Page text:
Leith Planning reflect CBI sentiment as Johnson prepares for Brussels trade talks
A Confederation of British Industry [CBI] report released this week echoed town planning consultancy Leith Planning’s appeal for reduced red tape and bureaucracy, as Boris Johnson and his team prepare to head to the negotiating table with the EU over a future trade deal.
The CBI’s director-general Carolyn Fairbairn called on the prime minister to ensure a future trade deal keeps bureaucracy at a minimum to maintain a strong economy, as the UK prepares to finalise its negotiating strategy and sign off on its demands to Brussels.
CBI director-general Dame Carolyn Fairbairn said: “With [trade] talks now in touching distance, the CBI has asked employers across the country what practical outcomes they need from the future EU relationship so they can concentrate on what they do best: investing, innovating, creating jobs and supporting a strong economy.
“The message is clear: keep trade easy and minimise red tape. For this reason, British firms back many of the government’s objectives set out in the negotiating mandate, such as on zero tariffs and data.”
Well prior to the release of the CBI report, executive chairman of Leith Planning, Chris Plenderleith, had spoken to The Parliamentary Review about his concerns surrounding red tape and bureaucracy.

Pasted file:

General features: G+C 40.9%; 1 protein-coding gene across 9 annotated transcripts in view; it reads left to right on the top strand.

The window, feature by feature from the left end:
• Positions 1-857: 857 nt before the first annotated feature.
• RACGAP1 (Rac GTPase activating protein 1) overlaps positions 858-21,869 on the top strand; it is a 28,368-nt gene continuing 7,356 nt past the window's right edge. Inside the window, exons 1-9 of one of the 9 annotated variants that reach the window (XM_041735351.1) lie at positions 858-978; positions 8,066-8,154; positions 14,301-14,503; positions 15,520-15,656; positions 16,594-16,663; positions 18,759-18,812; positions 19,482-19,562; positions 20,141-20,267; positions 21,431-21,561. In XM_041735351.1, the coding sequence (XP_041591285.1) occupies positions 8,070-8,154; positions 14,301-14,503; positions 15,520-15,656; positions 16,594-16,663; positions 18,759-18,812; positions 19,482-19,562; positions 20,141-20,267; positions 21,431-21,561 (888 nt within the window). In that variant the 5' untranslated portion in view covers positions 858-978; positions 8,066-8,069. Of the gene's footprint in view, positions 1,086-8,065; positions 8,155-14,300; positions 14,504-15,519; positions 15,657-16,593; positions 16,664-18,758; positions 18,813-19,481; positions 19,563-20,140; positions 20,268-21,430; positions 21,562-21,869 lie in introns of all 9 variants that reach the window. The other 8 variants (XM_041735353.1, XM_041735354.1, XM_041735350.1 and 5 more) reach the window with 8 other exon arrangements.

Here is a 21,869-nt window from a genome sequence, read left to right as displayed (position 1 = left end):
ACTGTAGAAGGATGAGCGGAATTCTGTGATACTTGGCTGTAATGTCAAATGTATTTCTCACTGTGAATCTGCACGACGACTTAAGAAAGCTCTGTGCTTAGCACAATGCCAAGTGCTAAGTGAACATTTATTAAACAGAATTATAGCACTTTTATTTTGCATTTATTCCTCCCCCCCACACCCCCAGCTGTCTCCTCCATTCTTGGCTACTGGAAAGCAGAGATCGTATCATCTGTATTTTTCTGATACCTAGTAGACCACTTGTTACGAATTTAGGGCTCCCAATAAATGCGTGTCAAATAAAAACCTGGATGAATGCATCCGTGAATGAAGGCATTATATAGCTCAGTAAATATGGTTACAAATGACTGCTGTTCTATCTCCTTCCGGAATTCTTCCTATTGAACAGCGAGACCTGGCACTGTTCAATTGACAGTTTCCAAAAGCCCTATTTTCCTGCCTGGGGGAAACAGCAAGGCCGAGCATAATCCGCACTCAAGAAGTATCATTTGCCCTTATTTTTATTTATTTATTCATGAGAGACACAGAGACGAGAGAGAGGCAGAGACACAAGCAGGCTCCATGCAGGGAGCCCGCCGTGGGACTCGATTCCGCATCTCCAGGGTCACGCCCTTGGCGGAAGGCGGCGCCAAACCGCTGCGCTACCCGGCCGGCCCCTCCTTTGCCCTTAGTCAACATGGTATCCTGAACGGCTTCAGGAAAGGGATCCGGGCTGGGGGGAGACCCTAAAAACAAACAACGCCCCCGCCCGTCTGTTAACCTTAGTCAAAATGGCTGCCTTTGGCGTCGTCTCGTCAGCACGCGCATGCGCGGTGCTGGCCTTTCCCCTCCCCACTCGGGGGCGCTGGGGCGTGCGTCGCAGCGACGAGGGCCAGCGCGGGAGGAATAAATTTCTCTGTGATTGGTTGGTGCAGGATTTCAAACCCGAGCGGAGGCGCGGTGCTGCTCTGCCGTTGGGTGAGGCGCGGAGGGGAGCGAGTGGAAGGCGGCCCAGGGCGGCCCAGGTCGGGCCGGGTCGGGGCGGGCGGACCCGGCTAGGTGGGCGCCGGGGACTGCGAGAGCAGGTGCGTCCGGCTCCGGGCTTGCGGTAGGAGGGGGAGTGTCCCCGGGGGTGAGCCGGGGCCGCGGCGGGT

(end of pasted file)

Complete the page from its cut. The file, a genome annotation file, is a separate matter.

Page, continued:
Plenderleith believes that both issues weigh heavily on management in politics and, as a knock-on effect, on the economy itself.
The solution, Plenderleith says, can be found through greater agility and simplification in government processes, adding that businesses and organisations can be looked upon as examples.
Plenderleith said: "Agility is not a word often used in relation to government; there are, however, organisations that are clearly leading the way in delivering a social agenda with collaboration and agility.
"Management in politics can often seem to be weighed down in part by unnecessary red tape and bureaucracy; adopting systems which are streamlined and agile is a positive move that saves time and taxpayer money.”
Keeping bureaucracy at a minimum, in Plenderleith’s view, will be key for generating confidence, and in turn, economic growth, very much in line with the views of the CBI put forward this week.
He explained: "Economic growth, for example, can only be delivered by generating confidence – be that confidence in government or management.”
Whether the outcome of trade talks will keep red tape at the minimum businesses desire remains to be seen.
The government’s approach is expected to centre around obtaining a Canada-style trade deal with zero tariffs, although EU chief negotiator Michel Barnier has poured cold water on this prospect.
Barnier and other EU officials to date, including European Commission president Ursula von der Leyen, have insisted that the UK must sign up to a level playing field on common rules and standards for any trade deal to materialise.
However, this idea has been emphatically dismissed by the UK's chief negotiator David Frost, Boris Johnson himself, and foreign secretary Dominic Raab.
Negotiations with the EU will begin in earnest on March 2.